After the Danube, the Rhine River is the second longest river in Western Europe. Split into four sections, High Rhine, Upper Rhine, Middle Rhine and Lower Rhine, it is the Middle Rhine that is known specifically as “The Romantic Rhine”, with numerous castles, fortresses and wine making villages dotted along the river’s banks. The lower half of the Middle Rhine is famous for its ancient volcanic hills, and the upper half is designated as a UNESCO World Heritage Site with over 40 castles built during the Middle Ages. Picturesque little villages can be seen around each bend of the river, with their traditionally German half-timbered houses and Gothic church steeples, the area seems almost as if it were taken out of a fairy tale.
The River itself is full of cruising ships and rail lines which run along the banks. But high above the River are the famous medieval castles. Most of them were originally built by noblemen who used the position of their lands to impose tolls on the passing ships along the river. One castle that stands out among the rest is the Marksburg Castle, above the town of Braubach. Out of the 40 castles found along the upper half of the Middle Rhine, Marksburg is the only one that historically was never destroyed by an attack. Surprisingly this castle was used as a fortress for protection, rather than the typical summer residence for royal families. Unfortunately, over time many of the Rhine River Castles have wasted away, but in the 19th century a large number of them were restored, when the timeless beauty of the valley was rediscovered by a variety of European artists.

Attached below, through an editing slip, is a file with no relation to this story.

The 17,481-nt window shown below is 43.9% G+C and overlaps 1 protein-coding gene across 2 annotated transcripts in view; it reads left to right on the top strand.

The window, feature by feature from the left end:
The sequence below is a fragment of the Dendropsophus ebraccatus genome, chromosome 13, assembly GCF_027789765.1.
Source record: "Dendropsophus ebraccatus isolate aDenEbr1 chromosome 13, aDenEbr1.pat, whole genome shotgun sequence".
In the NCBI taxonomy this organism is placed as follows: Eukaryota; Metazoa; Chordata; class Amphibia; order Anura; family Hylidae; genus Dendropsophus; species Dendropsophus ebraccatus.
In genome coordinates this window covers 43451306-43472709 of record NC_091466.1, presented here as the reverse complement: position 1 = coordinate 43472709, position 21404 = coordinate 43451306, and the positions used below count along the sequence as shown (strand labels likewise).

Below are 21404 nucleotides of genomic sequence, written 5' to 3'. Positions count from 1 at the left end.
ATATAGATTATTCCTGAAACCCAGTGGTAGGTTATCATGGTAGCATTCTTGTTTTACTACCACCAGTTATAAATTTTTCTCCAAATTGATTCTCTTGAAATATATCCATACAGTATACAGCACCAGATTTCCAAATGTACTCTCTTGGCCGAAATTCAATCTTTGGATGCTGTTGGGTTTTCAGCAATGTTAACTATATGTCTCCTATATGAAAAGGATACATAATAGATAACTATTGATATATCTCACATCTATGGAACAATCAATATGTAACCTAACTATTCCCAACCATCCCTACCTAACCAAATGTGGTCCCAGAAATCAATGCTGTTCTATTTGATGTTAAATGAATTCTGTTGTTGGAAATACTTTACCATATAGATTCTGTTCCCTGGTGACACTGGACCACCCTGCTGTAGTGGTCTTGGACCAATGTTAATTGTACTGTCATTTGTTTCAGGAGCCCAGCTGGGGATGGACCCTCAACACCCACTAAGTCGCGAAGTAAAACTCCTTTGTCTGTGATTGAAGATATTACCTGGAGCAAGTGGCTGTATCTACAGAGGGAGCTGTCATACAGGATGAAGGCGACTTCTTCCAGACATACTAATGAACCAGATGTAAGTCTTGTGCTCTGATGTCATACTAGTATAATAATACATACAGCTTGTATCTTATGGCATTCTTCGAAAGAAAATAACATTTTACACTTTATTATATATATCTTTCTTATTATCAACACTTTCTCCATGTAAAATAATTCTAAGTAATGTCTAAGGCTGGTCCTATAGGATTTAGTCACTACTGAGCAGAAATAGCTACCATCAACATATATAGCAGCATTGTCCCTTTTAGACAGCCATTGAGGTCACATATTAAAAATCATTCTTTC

The Lorelei is a steep slate rock on the right bank of the River Rhine near the village of Sankt Goarshausen. Over the centuries, it has inspired many tales: an old legend envisioned dwarfs living in caves in the rock. But today, it is most famous for its legend of Lorelei. In 1801, German author Clemens Brentano first told the story. In his poem, the beautiful Lore Lay, betrayed by her sweetheart, is accused of bewitching men and causing their death. Rather than sentence her to death, the bishop consigns her to a nunnery. On the way there, accompanied by three knights, she asks their permission to climb the Lorelei rock and view the Rhine once again. She does so and thinking that she sees her love in the Rhine, falls to her death; afterwards the rock echoes her name. The inspiration for Brentano’s poem came from the myth of Ovid and Echo. In 1824, Heinrich Heine adapted Brentano's theme in one of his most famous poems, "Die Lorelei". It describes the eponymous female as a siren who, sitting on the cliff above the Rhine and combing her golden hair, unwittingly distracted shipmen with her beauty and song, causing them to crash on the rocks. In 1837 Heine's lyrics were set to music by Friedrich Silcher in the song "Lorelei" that became well known in German-speaking lands. The Lorelei character, although originally imagined by Brentano, passed into German popular culture in the form described in the Heine–Silcher song and is commonly but mistakenly believed to have originated in an old folk tale. The French writer Guillaume Apollinaire took up the theme again in his poem "La Loreley", from the collection Alcools which is later cited in Symphony No. 14 of Dmitri Shostakovich.